John Peter Paul, a rugged, dignified man, was extremely ill during the summer of 2000. He was ninety-one years old and suffering from stomach cancer. Still, every week he insisted on wheeling himself into the (Longhouse) on the Flathead reservation in northwestern Montana. There, he and other elders of the Salish and Pend d’Oreille tribes would gather in meetings I had set up to expand and fine-tune the dictionary of their language and the collection of texts that we had been working on together for many years.
On one occasion in midsummer, when John’s illness reached a crisis point, he refused to go to the hospital because he didn’t want to miss our scheduled meeting the next day. As a result, he had to be rushed to the hospital in desperate condition the next morning. His fierce dedication to the task of documenting and preserving his language almost cost him his life.
Other elders I work with share his dedication to their language and the culture it expresses. Some are Pend d’Oreilles, like John; the rest are Bitterroot Salish (also called Flatheads). Although they are different tribes, they share the same language—which is called, logically enough, Salish–Pend d’Oreille—albeit with minor dialect differences.
But like so many indigenous languages on every populated continent, Salish–Pend d’Oreille is on the point of vanishing. Fewer than thirty fluent native speakers remain, and nearly all of them are elderly. The great majority of the roughly 6,000 Salish and Pend d’Oreille tribal members do not speak their ancestral language at all.
The fluent Salish–Pend d’Oreille speakers who work with me report that the only opportunities they have to “talk Indian” are at the tribes’ Culture Committee’s weekly elders’ meetings from the fall through the spring, and in their weekly language sessions with me during the summer. John Peter Paul, who died in 2001 at the age of ninety-two, was married to his wife Agnes PokerJim Paul, a Bitterroot Salish, for seventy-two years; they were the last married couple who spoke their language regularly at home. Their oldest daughter, Josephine Quequesah, is a fluent and highly skilled speaker of the language, but some of her younger siblings have a more passive level of fluency.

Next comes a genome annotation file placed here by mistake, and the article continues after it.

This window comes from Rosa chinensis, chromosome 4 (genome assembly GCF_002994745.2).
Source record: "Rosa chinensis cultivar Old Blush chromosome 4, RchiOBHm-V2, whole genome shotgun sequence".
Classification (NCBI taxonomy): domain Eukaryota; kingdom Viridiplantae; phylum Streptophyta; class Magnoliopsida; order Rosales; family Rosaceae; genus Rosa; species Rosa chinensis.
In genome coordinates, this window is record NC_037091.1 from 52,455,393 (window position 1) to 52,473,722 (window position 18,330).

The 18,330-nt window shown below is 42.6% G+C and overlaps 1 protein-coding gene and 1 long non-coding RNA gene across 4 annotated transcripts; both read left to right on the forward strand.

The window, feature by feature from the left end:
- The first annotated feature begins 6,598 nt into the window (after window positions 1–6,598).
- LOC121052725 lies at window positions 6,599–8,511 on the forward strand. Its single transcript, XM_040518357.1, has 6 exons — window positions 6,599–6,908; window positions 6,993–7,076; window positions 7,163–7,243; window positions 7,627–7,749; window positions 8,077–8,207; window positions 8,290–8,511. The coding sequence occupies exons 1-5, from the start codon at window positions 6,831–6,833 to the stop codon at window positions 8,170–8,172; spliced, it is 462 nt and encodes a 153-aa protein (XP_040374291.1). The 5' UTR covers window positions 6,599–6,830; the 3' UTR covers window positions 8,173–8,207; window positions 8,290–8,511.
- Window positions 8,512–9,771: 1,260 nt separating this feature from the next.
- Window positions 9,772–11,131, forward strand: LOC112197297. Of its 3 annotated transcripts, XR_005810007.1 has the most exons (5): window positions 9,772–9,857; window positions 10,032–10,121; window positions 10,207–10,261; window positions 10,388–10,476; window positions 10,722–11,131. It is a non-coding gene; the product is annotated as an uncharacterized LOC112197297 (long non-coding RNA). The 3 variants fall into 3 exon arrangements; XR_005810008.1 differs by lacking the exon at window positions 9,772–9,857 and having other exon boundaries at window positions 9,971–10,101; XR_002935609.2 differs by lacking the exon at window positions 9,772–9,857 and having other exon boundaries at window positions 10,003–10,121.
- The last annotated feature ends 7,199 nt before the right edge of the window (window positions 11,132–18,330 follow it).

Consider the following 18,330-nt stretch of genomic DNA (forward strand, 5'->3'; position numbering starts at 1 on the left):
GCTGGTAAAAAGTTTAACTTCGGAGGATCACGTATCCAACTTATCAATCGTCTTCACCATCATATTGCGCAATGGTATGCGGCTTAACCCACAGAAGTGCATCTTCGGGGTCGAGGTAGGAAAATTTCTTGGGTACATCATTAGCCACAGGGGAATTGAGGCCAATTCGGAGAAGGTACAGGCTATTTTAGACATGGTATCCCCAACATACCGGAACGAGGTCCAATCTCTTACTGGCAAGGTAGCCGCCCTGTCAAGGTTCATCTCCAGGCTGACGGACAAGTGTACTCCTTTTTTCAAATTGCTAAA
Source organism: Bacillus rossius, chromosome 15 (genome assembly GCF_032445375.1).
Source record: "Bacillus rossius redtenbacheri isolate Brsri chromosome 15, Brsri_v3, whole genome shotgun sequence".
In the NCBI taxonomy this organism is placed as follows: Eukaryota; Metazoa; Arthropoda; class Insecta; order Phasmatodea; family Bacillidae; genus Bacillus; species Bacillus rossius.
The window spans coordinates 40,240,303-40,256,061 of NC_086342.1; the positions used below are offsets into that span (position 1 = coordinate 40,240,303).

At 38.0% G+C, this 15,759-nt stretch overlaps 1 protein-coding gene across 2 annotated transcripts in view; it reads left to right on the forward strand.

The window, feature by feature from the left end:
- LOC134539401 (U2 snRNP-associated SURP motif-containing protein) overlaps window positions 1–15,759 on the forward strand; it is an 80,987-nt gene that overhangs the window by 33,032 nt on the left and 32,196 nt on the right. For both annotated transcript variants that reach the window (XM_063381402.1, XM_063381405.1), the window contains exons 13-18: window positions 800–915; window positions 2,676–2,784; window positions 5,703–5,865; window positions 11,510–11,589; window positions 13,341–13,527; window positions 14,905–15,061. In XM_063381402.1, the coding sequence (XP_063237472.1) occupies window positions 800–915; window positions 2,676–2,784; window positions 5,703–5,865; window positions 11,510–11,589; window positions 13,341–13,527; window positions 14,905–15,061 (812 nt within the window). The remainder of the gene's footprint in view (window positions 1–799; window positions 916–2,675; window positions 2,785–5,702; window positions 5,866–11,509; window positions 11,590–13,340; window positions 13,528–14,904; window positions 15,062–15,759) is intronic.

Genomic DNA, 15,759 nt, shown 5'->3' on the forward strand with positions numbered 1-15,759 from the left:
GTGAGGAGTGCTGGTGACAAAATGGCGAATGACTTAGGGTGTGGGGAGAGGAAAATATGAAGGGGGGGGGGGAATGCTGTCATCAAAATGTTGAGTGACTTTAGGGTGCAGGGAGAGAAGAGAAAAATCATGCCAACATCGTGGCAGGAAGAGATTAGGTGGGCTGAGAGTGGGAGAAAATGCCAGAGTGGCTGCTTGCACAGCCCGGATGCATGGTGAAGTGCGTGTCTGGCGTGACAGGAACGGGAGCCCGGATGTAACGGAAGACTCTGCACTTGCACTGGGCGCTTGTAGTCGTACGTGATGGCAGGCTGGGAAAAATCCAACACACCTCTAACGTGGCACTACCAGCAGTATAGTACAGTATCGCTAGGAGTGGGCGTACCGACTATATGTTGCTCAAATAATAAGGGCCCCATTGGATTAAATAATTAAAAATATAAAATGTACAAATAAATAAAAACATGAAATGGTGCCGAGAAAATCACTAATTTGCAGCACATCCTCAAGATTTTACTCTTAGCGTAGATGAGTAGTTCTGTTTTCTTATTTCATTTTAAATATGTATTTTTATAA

What happened to bring Salish–Pend d’Oreille to this precarious position? The obvious answer—the absolute necessity for most Americans to speak English in order to survive economically, together with the appeal of mainstream American culture to most younger tribal members—tells only part of the story. Another factor is the boarding schools that many Native children were forced to attend, starting in the nineteenth century. Those schools implemented the United States government’s policy of assimilating Indians by replacing their native cultures, including their languages, with Anglo culture and English. (The policy had close parallels in Canada and Australia.)
The assimilation policies that took place on the Flathead reservation—and elsewhere—were often brutal. Some teachers and principals beat children for speaking their language anywhere on the school grounds.